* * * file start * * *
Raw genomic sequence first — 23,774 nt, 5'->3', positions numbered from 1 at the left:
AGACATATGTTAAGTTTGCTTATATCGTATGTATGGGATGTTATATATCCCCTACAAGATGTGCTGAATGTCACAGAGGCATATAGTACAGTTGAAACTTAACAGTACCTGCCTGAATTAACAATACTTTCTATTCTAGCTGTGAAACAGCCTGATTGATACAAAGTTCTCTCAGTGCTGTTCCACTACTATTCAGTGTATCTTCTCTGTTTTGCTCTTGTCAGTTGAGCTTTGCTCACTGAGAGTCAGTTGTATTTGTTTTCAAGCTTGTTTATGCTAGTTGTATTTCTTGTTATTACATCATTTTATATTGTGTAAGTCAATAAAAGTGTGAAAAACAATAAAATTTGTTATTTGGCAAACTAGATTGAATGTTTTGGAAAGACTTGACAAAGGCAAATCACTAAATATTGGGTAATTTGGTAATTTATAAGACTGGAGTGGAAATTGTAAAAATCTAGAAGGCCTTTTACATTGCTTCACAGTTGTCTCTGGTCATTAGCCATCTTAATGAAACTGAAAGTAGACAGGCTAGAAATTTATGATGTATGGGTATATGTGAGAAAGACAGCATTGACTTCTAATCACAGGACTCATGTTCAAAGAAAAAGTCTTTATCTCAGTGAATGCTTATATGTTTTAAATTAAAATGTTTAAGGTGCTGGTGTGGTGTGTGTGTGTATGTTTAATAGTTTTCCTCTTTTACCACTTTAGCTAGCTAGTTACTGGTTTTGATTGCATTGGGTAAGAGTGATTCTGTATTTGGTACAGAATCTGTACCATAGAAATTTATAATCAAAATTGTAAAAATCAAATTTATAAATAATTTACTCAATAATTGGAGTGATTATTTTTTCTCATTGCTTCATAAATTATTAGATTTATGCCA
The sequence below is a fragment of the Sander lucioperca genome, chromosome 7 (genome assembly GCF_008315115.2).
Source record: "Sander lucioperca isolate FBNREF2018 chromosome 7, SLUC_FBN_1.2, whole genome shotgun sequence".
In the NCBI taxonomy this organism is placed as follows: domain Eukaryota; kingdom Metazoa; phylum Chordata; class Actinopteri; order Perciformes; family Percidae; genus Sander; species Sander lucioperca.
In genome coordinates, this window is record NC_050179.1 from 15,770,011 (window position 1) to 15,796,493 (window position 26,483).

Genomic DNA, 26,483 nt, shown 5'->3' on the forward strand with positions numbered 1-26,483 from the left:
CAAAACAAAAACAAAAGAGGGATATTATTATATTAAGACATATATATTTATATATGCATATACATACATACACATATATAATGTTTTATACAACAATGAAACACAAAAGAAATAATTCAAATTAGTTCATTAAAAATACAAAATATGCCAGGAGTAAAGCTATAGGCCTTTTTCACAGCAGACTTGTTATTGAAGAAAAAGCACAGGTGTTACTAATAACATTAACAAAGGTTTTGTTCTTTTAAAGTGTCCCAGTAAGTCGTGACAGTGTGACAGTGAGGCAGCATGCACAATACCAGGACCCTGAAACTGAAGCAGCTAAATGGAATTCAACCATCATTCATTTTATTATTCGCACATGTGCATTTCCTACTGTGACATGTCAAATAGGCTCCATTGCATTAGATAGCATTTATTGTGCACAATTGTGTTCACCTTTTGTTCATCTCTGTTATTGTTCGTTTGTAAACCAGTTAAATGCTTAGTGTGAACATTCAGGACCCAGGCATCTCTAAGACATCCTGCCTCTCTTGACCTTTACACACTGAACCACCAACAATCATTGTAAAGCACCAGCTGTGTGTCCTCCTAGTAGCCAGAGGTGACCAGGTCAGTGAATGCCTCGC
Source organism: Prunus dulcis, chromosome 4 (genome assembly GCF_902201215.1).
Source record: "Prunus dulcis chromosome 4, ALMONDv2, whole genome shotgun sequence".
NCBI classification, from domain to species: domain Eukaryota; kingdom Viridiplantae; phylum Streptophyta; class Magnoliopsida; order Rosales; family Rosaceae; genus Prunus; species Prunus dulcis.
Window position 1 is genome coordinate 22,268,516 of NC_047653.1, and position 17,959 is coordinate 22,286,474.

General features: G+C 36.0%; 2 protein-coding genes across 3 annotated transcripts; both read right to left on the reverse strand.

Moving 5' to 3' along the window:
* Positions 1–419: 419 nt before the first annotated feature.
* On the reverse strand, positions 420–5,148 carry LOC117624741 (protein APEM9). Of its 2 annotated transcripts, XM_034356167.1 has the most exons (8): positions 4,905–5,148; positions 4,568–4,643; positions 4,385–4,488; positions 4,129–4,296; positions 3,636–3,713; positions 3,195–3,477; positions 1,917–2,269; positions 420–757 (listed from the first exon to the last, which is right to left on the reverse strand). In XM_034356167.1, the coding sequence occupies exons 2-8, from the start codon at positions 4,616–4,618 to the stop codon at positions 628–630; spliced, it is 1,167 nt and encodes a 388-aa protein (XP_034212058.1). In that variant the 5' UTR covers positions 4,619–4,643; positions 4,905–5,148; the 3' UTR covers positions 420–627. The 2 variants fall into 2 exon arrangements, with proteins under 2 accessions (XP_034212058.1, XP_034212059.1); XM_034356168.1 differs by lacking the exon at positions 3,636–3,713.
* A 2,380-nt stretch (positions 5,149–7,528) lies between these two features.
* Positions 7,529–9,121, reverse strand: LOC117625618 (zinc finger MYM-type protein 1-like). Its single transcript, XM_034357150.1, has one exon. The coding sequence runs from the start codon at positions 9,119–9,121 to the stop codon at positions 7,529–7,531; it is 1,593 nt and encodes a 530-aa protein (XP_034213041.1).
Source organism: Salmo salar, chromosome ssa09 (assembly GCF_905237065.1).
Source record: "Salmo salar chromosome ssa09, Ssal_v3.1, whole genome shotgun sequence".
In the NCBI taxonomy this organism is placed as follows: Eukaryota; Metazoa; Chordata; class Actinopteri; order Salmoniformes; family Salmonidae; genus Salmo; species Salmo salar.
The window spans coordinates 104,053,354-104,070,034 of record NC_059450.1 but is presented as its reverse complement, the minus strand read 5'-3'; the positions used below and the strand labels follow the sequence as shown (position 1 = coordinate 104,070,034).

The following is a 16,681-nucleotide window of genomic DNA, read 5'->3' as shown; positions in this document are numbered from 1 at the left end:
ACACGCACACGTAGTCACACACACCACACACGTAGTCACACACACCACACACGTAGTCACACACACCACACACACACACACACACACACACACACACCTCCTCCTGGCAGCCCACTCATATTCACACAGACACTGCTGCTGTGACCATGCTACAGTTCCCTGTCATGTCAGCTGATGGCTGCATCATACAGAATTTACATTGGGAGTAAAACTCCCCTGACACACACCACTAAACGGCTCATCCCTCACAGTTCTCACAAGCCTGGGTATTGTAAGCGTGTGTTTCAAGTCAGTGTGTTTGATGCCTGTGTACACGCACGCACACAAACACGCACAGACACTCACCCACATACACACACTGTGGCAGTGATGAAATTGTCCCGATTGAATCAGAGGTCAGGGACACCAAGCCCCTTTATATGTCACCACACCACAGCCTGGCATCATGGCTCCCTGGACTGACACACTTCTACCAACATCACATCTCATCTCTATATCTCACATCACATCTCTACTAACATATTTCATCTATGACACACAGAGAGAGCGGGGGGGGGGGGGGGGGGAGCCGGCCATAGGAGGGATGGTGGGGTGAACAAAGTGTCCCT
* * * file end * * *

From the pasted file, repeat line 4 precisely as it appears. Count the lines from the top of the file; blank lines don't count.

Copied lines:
Source record: "Sander lucioperca isolate FBNREF2018 chromosome 7, SLUC_FBN_1.2, whole genome shotgun sequence".